Active vs. Passive Management

Brad Ball

21 April 2020


The battle has raged for years…a quick internet search will yield mounds of data arguing when active will or will not outperform. It seems the opinions so often reflect the vantage point of the author.  The old expression by Mark Twain seems to hold true “Figures don’t Lie, But Liars Figure”. Here we are again, right in the middle of a major selloff when “Active Management” is supposed to outperform so…how have active managers performed?

US funds led by active money managers have trailed the main indexes by 1.3 percentage points in March, according to Bernstein Research. What, you might ask? I thought active management is supposed to perform well when the market is more defensive or discriminating. As it turns out, the explanation from experts seems to be that defensive is good but not in a panic selloff which tends to still have high correlations. So, once again passive seems to be getting the best of active. This does not bode well for traditional active management where the “alpha” is driven from security selection. If security selection is fleeting or only successful over short windows of time, how can investors make intermediate or longer-term asset allocation decisions which include these strategies.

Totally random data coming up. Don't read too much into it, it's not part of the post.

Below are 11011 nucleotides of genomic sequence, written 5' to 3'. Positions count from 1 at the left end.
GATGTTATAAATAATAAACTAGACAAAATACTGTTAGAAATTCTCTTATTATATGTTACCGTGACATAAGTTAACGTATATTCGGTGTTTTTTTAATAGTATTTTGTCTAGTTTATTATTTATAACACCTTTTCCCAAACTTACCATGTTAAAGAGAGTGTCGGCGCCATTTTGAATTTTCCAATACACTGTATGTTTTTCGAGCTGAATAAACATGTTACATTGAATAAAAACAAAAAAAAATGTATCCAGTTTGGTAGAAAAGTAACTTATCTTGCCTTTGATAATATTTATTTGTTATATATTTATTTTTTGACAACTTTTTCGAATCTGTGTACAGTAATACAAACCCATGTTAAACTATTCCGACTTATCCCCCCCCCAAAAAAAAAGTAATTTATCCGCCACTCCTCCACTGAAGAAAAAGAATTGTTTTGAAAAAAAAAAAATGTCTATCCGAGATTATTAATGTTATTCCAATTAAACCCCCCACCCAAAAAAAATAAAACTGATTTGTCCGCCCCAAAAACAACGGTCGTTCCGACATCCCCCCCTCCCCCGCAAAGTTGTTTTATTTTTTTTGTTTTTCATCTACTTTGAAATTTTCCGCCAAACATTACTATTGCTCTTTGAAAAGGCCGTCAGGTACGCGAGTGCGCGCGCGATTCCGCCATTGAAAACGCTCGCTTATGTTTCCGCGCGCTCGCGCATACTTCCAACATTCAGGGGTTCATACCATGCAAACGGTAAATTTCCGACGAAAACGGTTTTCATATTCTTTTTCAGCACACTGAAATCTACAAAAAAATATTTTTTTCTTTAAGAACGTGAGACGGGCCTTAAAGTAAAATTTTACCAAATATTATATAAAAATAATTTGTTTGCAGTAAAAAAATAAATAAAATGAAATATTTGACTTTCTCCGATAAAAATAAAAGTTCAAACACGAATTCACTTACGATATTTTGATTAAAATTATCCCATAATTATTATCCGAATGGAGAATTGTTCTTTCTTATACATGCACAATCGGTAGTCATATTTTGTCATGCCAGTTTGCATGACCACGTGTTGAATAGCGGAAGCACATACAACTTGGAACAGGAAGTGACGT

Perhaps a different kind of active management is warranted, one that focuses on a more consistent phenomenon, the harvesting of “volatility risk premium” in options. This source of alpha is more consistent than any other commonly used factor. Using a combination of this “Alpha” source with a passive underlying equity or bond portfolio can deliver superior returns than either passive or active on a standalone basis. This dual source approach is the foundation of Liquid Strategies investment discipline. To learn more about this differentiated approach to active management go to



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The assertions and statements in this blog post are based on the opinions of the author and Liquid Strategies. The examples cited in this paper are based on hypothetical situations and should only be considered as examples of potential trading strategies. They do not take into consideration the impact that certain economic or market factors have on the decision making process. Past performance is no indication of future results. Inherent in any investment is the potential for loss. 

Brad Ball

Brad co-founded Liquid Strategies in 2013 and serves as Chief Executive Officer, Managing Member and Portfolio Manager.